Adoptive Parents,

we are here to be your guide on

the path to creating your family. 

Frequently asked questions

How do we know if adoption is the right choice for our family?

By working with your Adoptive Parent Coordinator, you will be provided education and resources to help you know all of your options. You will discuss things such as your financial ability, living situation, & support system- just to name a few- which can help you decide if adoption is the best option for you and the age and situation of the child you wish to adopt. We will dicuss all of your expectations and answer your questions to create a customized adoption plan for your family. This may include marketing to find the perfect match for you or matching you with one of our expecting mothers.

What is the difference between Open and Closed Adoptions?

After you have decided that adoption is the right choice for you and your child, you may choose whether or not you want to stay in contact with the birth parents. The choice is yours to make and your adoption will be cutomized based on your personal wishes between open, semi-open and closed adoption.

  • Open Adoption – comes in many different forms. You will be able to read the adoptive parents’ profile, receive letters and photos from them; communicate by telephone; or even meet them in-person. Some open adoptions may include the exchange of names and addresses of the birth and adoptive parents and visitation. In some cases, the birth mother may invite the adoptive parents to be present during labor and delivery or visit in the hospital afterwards.
  • Semi-Open Adoption – Your adoption plans may include reviewing adoptive parents’ profiles, letters and photos; communicating by telephone; or meeting them in-person. You may receive pictures and letters after the adoption regarding the child from the Adoptive Parents through UIL once, twice or three times a year until the child is 18 years old. Many families share holiday cards, gifts and videos. You may also choose for the agency to hold your photos and letters until you feel ready to receive them.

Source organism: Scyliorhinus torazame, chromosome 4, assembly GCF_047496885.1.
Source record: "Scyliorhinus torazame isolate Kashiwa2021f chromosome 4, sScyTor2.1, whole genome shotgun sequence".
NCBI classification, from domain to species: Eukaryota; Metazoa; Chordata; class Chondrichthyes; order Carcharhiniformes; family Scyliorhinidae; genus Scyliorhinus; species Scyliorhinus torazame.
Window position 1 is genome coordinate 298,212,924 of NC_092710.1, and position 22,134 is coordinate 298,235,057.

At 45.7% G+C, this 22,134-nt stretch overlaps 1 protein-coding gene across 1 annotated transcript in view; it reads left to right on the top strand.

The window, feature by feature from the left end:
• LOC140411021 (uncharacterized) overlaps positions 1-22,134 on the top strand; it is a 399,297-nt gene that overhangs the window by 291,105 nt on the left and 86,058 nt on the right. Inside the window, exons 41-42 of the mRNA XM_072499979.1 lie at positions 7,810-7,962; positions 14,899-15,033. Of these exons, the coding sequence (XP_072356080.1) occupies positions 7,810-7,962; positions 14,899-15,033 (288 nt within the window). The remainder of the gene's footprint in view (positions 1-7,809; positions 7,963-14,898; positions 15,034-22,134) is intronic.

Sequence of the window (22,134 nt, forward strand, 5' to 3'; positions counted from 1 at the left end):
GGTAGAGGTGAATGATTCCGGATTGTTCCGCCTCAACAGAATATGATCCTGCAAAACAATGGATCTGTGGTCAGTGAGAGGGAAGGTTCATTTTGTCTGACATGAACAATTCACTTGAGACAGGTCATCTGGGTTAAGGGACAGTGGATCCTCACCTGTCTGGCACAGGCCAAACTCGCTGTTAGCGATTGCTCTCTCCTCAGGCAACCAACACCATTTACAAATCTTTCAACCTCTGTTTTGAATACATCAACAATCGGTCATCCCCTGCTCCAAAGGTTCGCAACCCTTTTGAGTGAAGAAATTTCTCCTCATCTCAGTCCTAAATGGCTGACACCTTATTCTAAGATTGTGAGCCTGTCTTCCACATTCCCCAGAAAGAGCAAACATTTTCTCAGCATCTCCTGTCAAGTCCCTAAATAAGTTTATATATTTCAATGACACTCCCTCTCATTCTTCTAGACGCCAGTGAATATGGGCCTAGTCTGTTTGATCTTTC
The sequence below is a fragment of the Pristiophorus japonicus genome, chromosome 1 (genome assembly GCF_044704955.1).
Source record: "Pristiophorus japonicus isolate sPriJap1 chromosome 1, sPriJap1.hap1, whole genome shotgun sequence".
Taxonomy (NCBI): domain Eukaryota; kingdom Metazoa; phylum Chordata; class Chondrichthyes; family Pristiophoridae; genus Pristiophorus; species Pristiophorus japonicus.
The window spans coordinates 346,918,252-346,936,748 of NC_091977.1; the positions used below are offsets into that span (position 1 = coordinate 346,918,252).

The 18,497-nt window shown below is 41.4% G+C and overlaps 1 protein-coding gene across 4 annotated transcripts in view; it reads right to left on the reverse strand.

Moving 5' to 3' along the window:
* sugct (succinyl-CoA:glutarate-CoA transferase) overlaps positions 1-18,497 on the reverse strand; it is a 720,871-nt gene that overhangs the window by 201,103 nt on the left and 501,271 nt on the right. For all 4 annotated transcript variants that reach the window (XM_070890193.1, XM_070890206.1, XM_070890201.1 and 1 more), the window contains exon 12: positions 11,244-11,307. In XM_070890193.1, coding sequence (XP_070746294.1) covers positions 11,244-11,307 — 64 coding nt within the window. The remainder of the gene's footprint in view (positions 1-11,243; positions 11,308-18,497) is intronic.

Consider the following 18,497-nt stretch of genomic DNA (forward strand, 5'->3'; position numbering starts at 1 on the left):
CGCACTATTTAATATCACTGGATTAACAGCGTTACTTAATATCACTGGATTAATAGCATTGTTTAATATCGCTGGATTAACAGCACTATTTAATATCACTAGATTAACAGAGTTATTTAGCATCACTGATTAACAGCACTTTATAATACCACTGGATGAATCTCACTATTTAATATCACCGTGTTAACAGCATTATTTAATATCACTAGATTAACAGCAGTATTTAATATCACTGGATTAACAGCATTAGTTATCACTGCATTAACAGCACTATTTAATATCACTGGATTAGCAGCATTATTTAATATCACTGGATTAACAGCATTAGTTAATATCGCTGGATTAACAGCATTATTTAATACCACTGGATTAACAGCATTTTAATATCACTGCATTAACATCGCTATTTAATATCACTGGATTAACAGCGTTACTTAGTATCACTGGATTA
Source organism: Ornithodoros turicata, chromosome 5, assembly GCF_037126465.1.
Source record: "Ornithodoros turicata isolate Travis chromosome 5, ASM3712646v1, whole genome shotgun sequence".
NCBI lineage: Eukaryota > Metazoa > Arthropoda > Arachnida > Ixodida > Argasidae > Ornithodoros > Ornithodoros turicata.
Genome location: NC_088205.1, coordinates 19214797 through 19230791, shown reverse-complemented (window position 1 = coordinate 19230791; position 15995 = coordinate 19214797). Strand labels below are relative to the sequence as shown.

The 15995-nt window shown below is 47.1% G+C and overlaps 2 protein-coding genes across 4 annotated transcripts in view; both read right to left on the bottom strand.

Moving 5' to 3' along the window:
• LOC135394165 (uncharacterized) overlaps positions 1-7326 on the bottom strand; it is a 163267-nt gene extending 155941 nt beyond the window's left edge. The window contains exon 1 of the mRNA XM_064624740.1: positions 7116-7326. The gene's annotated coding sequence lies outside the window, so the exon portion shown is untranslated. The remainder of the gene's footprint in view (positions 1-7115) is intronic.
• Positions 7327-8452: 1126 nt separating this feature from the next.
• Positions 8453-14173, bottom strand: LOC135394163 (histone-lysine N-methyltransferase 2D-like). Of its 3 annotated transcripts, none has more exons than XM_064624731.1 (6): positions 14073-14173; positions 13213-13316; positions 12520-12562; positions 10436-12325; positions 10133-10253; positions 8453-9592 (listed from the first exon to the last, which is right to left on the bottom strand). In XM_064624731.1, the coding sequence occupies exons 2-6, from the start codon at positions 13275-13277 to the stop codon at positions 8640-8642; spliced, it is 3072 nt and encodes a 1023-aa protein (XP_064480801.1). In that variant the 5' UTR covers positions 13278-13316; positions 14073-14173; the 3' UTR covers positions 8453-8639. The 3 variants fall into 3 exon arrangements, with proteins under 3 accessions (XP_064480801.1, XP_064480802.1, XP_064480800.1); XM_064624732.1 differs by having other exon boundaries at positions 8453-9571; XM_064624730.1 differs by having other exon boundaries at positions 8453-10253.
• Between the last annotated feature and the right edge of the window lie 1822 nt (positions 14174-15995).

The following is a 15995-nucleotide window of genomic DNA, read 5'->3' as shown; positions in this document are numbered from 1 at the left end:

• Closed Adoption – You may choose to have a confidential, private adoption, which means that you would not have any contact with the adoptive family before or after the adoption. You and the adoptive parents will know each other's first names but nothing else identifiying. Florida law requires that your identifying information and the adoptive parents identifying information remain confidential.

Every mother feels differently about future contact with her baby and their adoptive family. There is no right or wrong decision, only what you as the expectant mother are comfotable with. UIL will help prepare a mutual agreement regarding future contact between you and the adoptive family so that everyone understands what will be expected of him or her.

How am I matched with an expectant mother?

The expectant mother will make a list of the qualities most important to her in an adoptive family. She is shown the profiles of families on our list that meet her requests and who have similar adoption goals matching her various social and medical history. She then chooses from those families. Sometimes, expectant mothers who prefer completely closed adoptions will ask us to select the adoptive family, and this is done in order from our wait list, taking into consideration social/medical situations.

What information will I have about the birth parents and the baby?

All the information we or the expectant mother know about the social and medical information on the birth parents, their family including siblings and grandparents and the baby will be given to you. We generally request HIV, drug screening, hepatitis and all the customary OB/GYN tests from the expectant mother and sonograms are also routinely done. You can usually request any other type of testing or additional sonograms, excluding amniocentesis which the doctors will only perform for a medical reason. There may be charges associated with additional medical testing. You will be given the prenatal and hospital records for both mother and baby with their personal identifying information redacted for privacy protection.

How much does an adoption cost?

The costs of adoption can be wide-ranging, mostly depending on the expectant mother’s living and medical expense needs. Generally, the costs range from $20,000 upwards of $40,000. You will be able to tell us your adoption budget, so we can work with you to complete your family while staying within your budget. When an adoptive family has previously matched with expectant parents, fees typically range from $7,000 to $13,000 depending on the extent services were provided. There are also many organizations that you may be eligible for grants or loans from that your Adoptive Parent Coordinator will be able to connect you with. Resources and suggestions for fundraisers are available; please speak with us about how we can best help achieve your dream adoption.